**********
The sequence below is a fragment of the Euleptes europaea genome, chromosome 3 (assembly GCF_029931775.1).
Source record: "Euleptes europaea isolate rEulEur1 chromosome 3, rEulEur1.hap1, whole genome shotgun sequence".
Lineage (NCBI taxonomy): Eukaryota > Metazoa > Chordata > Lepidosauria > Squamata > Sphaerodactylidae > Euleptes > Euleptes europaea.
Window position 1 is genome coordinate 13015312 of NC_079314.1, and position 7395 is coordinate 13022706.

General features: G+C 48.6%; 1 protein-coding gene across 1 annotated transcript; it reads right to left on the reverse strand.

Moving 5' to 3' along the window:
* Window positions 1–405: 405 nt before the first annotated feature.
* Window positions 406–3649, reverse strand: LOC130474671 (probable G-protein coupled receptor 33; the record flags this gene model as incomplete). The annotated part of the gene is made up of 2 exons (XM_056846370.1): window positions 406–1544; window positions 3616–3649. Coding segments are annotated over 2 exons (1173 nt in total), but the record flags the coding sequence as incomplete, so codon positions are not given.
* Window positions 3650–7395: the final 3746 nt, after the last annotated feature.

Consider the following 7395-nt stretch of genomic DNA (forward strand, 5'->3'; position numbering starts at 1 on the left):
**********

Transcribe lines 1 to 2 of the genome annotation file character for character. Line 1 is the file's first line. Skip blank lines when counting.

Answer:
The sequence below is a fragment of the Euleptes europaea genome, chromosome 3 (assembly GCF_029931775.1).
Source record: "Euleptes europaea isolate rEulEur1 chromosome 3, rEulEur1.hap1, whole genome shotgun sequence".